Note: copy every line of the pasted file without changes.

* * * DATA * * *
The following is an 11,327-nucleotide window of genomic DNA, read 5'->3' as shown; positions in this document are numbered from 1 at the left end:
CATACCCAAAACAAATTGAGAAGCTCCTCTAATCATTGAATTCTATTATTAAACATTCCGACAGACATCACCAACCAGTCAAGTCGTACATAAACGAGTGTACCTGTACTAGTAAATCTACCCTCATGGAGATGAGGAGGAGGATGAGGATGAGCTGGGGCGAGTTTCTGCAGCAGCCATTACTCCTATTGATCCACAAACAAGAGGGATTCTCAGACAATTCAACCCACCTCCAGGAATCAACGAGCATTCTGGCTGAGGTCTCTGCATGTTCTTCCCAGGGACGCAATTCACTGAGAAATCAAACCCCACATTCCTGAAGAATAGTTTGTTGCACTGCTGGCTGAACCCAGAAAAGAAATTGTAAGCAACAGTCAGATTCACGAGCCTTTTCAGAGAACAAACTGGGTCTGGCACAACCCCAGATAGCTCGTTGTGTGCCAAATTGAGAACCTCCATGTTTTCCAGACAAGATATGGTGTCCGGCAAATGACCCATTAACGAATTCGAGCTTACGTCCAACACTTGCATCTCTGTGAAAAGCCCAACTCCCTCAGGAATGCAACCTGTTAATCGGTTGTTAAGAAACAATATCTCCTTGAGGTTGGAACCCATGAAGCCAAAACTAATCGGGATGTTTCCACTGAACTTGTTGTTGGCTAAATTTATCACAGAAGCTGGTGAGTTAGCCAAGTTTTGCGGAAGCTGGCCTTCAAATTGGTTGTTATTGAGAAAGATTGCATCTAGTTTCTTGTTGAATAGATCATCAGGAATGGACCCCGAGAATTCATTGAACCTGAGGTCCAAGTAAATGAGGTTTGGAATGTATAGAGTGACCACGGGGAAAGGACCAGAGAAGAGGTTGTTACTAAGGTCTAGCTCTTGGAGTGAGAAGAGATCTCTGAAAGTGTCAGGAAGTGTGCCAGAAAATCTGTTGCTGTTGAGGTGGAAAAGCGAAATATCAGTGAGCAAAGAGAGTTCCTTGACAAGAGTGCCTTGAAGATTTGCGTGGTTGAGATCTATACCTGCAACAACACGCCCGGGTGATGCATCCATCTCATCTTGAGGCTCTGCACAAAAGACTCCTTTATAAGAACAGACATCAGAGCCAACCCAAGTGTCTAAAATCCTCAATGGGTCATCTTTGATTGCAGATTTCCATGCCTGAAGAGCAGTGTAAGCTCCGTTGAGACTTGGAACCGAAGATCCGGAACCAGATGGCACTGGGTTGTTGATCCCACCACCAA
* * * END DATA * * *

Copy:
The following is an 11,327-nucleotide window of genomic DNA, read 5'->3' as shown; positions in this document are numbered from 1 at the left end:
CATACCCAAAACAAATTGAGAAGCTCCTCTAATCATTGAATTCTATTATTAAACATTCCGACAGACATCACCAACCAGTCAAGTCGTACATAAACGAGTGTACCTGTACTAGTAAATCTACCCTCATGGAGATGAGGAGGAGGATGAGGATGAGCTGGGGCGAGTTTCTGCAGCAGCCATTACTCCTATTGATCCACAAACAAGAGGGATTCTCAGACAATTCAACCCACCTCCAGGAATCAACGAGCATTCTGGCTGAGGTCTCTGCATGTTCTTCCCAGGGACGCAATTCACTGAGAAATCAAACCCCACATTCCTGAAGAATAGTTTGTTGCACTGCTGGCTGAACCCAGAAAAGAAATTGTAAGCAACAGTCAGATTCACGAGCCTTTTCAGAGAACAAACTGGGTCTGGCACAACCCCAGATAGCTCGTTGTGTGCCAAATTGAGAACCTCCATGTTTTCCAGACAAGATATGGTGTCCGGCAAATGACCCATTAACGAATTCGAGCTTACGTCCAACACTTGCATCTCTGTGAAAAGCCCAACTCCCTCAGGAATGCAACCTGTTAATCGGTTGTTAAGAAACAATATCTCCTTGAGGTTGGAACCCATGAAGCCAAAACTAATCGGGATGTTTCCACTGAACTTGTTGTTGGCTAAATTTATCACAGAAGCTGGTGAGTTAGCCAAGTTTTGCGGAAGCTGGCCTTCAAATTGGTTGTTATTGAGAAAGATTGCATCTAGTTTCTTGTTGAATAGATCATCAGGAATGGACCCCGAGAATTCATTGAACCTGAGGTCCAAGTAAATGAGGTTTGGAATGTATAGAGTGACCACGGGGAAAGGACCAGAGAAGAGGTTGTTACTAAGGTCTAGCTCTTGGAGTGAGAAGAGATCTCTGAAAGTGTCAGGAAGTGTGCCAGAAAATCTGTTGCTGTTGAGGTGGAAAAGCGAAATATCAGTGAGCAAAGAGAGTTCCTTGACAAGAGTGCCTTGAAGATTTGCGTGGTTGAGATCTATACCTGCAACAACACGCCCGGGTGATGCATCCATCTCATCTTGAGGCTCTGCACAAAAGACTCCTTTATAAGAACAGACATCAGAGCCAACCCAAGTGTCTAAAATCCTCAATGGGTCATCTTTGATTGCAGATTTCCATGCCTGAAGAGCAGTGTAAGCTCCGTTGAGACTTGGAACCGAAGATCCGGAACCAGATGGCACTGGGTTGTTGATCCCACCACCAA